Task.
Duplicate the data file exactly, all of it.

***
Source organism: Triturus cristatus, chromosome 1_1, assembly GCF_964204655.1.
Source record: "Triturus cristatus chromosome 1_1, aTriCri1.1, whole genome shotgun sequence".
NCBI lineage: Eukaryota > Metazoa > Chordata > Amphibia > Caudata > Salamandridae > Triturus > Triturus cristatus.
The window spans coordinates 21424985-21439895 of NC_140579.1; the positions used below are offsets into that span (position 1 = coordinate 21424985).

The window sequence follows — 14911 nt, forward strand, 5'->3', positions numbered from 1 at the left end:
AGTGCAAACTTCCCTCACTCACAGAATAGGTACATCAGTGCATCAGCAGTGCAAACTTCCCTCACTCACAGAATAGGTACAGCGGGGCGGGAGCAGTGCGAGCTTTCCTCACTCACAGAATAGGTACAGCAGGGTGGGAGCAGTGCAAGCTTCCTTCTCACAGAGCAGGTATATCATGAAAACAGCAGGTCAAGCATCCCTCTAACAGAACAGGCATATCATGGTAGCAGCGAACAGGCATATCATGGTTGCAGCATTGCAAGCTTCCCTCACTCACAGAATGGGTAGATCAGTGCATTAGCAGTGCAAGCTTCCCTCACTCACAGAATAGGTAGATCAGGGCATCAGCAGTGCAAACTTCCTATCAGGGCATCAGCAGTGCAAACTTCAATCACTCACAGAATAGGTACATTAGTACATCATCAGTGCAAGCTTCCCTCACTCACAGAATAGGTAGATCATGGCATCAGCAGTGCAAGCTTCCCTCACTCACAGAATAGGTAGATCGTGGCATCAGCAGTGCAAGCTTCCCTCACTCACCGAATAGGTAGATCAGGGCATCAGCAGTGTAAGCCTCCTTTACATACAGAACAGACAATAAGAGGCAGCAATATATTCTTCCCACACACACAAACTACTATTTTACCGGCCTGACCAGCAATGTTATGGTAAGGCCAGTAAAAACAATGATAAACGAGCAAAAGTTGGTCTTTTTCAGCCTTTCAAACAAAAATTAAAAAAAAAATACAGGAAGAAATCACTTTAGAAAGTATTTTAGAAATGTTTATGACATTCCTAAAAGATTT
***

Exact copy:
Source organism: Triturus cristatus, chromosome 1_1, assembly GCF_964204655.1.
Source record: "Triturus cristatus chromosome 1_1, aTriCri1.1, whole genome shotgun sequence".
NCBI lineage: Eukaryota > Metazoa > Chordata > Amphibia > Caudata > Salamandridae > Triturus > Triturus cristatus.
The window spans coordinates 21424985-21439895 of NC_140579.1; the positions used below are offsets into that span (position 1 = coordinate 21424985).

The window sequence follows — 14911 nt, forward strand, 5'->3', positions numbered from 1 at the left end:
AGTGCAAACTTCCCTCACTCACAGAATAGGTACATCAGTGCATCAGCAGTGCAAACTTCCCTCACTCACAGAATAGGTACAGCGGGGCGGGAGCAGTGCGAGCTTTCCTCACTCACAGAATAGGTACAGCAGGGTGGGAGCAGTGCAAGCTTCCTTCTCACAGAGCAGGTATATCATGAAAACAGCAGGTCAAGCATCCCTCTAACAGAACAGGCATATCATGGTAGCAGCGAACAGGCATATCATGGTTGCAGCATTGCAAGCTTCCCTCACTCACAGAATGGGTAGATCAGTGCATTAGCAGTGCAAGCTTCCCTCACTCACAGAATAGGTAGATCAGGGCATCAGCAGTGCAAACTTCCTATCAGGGCATCAGCAGTGCAAACTTCAATCACTCACAGAATAGGTACATTAGTACATCATCAGTGCAAGCTTCCCTCACTCACAGAATAGGTAGATCATGGCATCAGCAGTGCAAGCTTCCCTCACTCACAGAATAGGTAGATCGTGGCATCAGCAGTGCAAGCTTCCCTCACTCACCGAATAGGTAGATCAGGGCATCAGCAGTGTAAGCCTCCTTTACATACAGAACAGACAATAAGAGGCAGCAATATATTCTTCCCACACACACAAACTACTATTTTACCGGCCTGACCAGCAATGTTATGGTAAGGCCAGTAAAAACAATGATAAACGAGCAAAAGTTGGTCTTTTTCAGCCTTTCAAACAAAAATTAAAAAAAAAATACAGGAAGAAATCACTTTAGAAAGTATTTTAGAAATGTTTATGACATTCCTAAAAGATTT